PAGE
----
In a chill room of the International Union of Electrical, Radio and Machine Workers building, where portraits of labor giants dominate the walls, David Lasser waits patiently. Waiting is something he's used to; he's been doing it for a very long time.
He pulls out a weathered folder overflowing with paper, and it looks familiar. There are a lot of people in this town with folders like that. They carry their past around with them as if it were made of stone, each incident of their histories a rock that never erodes no matter how many times it is washed by explanations, facts, infallibilities.
They come to the halls of bureaucracy to reap vindication for vast injustice. And they all come armed with the same weapons -- sheaves of documents, the husks of whatever was the truth.
They are the conspired-against, the victims of the McCarthy era. The list of the legendary and the famous is long enough. But for each Dalton Trumbo and Owen Lattimore, Zero Mostel and Dashiell Hammett, there are hundreds of unknown others who were robbed of honor and spent their futures trying to prove their innocence, and David Lasser is one of these.
Some of them have the truth on their side and others are so crazed by the loneliness of their crusade that it is impossible to judge. Only rarely do you find the ones who can produce a letter from the president that says yes, it was wrong what happened to him, it should never have happened.
"The White House. Washington," reads the letter head signed by Jimmy Carter and addressed to Lasser."The Agency for International Development and the Department of State recently reviewed your disqualification from federal employment in 1950 and concluded that you, like many other Americans during that unfortunate period, were treated unjustly . . . . Your loyal and valuable service to this country in both the private and public sectors has won you many friends and admirers. I join them in wishing you the best of luck in all your future endeavors."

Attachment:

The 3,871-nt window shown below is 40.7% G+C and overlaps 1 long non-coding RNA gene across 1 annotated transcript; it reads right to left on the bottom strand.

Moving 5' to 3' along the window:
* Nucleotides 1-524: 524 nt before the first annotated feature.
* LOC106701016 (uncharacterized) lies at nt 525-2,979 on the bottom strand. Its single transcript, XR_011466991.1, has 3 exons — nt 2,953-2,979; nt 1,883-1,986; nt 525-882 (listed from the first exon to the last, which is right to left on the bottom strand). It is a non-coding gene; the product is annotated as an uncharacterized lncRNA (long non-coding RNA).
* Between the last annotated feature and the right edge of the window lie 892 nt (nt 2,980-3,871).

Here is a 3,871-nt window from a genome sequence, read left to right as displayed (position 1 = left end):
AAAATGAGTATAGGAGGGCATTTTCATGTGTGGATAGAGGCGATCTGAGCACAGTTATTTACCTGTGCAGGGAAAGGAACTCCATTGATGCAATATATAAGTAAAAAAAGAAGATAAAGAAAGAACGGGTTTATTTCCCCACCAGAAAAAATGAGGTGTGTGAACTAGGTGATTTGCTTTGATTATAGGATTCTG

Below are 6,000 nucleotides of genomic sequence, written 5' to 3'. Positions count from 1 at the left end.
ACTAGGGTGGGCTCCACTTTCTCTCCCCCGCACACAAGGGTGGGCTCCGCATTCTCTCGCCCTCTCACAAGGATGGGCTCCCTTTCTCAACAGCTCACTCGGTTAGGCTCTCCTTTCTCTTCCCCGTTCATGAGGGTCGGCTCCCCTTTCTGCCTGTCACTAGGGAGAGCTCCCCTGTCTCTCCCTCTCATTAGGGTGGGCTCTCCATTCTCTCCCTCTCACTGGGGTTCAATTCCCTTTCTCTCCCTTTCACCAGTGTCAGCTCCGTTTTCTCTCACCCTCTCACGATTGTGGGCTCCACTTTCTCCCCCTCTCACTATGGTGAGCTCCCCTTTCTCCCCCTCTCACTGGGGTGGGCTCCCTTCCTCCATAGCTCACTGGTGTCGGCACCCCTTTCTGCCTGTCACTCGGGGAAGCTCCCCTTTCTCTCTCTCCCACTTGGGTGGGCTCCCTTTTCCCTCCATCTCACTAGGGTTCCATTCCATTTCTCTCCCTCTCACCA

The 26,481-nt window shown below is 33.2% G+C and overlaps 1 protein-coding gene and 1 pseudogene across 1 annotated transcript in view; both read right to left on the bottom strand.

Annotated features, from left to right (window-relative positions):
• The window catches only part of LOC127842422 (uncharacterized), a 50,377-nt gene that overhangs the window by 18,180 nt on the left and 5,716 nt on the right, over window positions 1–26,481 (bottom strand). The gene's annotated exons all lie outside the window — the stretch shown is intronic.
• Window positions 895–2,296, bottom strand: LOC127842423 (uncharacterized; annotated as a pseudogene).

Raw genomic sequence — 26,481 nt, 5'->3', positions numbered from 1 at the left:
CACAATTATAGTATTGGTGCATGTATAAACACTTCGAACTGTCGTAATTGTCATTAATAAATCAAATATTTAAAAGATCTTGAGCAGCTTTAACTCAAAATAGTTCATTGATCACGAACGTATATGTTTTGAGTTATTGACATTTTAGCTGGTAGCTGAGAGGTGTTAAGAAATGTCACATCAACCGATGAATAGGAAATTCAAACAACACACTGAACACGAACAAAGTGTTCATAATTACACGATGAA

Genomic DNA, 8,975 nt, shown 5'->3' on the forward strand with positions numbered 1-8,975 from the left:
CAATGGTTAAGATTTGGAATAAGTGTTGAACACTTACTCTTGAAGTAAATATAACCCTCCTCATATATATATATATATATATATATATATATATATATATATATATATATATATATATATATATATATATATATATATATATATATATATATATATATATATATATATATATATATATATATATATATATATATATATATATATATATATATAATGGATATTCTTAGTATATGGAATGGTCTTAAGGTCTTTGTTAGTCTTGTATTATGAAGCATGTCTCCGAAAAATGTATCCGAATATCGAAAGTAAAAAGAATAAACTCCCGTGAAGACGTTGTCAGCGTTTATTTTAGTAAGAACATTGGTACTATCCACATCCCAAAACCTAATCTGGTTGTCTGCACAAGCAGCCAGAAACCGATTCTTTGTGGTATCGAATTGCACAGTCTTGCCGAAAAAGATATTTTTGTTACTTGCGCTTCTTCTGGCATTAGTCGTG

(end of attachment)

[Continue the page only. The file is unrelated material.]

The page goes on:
David Lasser is 78 now, and his future endeavors are limited by the somewhat-limited number of days left to him. But when he was young, well, then the future stretched as wide as the world and not even the grimy streets are battered buildings of Baltimore could block the ambition he carved for himself out of the hard wood of an immigrant's vision.
He was one of seven children and his father was a tailor, and in the beginning his fantasies for the future centered on professional baseball, and then music. World War I left him shell-shocked and with only a year or two of a high school education. But he talked himself into MIT and got his degree in 1924.
After that there were a few "deadend jobs," as he calls them, before he landed one as editor in a firm publishng three science-ficton magazines. "It was a relatively new field," he says. "So it was exciting. But I wasn't satisfied with wrtiers' method of traveling in space. I heard about a man named Goddard who was experimenting with rockets and I asked him if they might not be usable for space travel. He said, 'Are you crazy?'"
When the Depression hit, Lasser would walk through his neighborhood in Greenwich Village and look into the desperate faces of all the unemployed Italian immigrants who lived around him. "I thought maybe these people ought to be gotten together," he remembers. "We used to march down to City Hall and ask for more relief."
One day, his boss saw a picture in the paper of Lasser leading in march. "Are you really interested in the unemployed?" he asked him. "Yes," said Lasser. "Well then," said his boss, "I'm going to invite you to join them."
David Lasser did. He became a Socialist. "I believed in Norman Thomas," he says. "I was looking for a philosophy that fitted me and I found it. It was a time when the whole orld seemed to be falling apart and something had to be done."
He helped to organize a group called the Worker's Alliance of America, got to know Roosevelt -- "a giant of a man," he says -- but the story of what happened to the organization is mirrored many times in the cracked glass of the history of that time.
By 1940, the Socialists had winged their way so far leftward that they had quit the Alliance. The Communists moved in and began to use the party for their own purposes, Lasser says now, and he decided to resign. Roosevelt asked him not to, he says. "He told me, 'I think you should stay and fight them; that's the advice I'm giving to other liberals.'" Lasser stayed for a time, but when it became clear that the Communists would oust him at the next Alliance convention anyway, he resigned.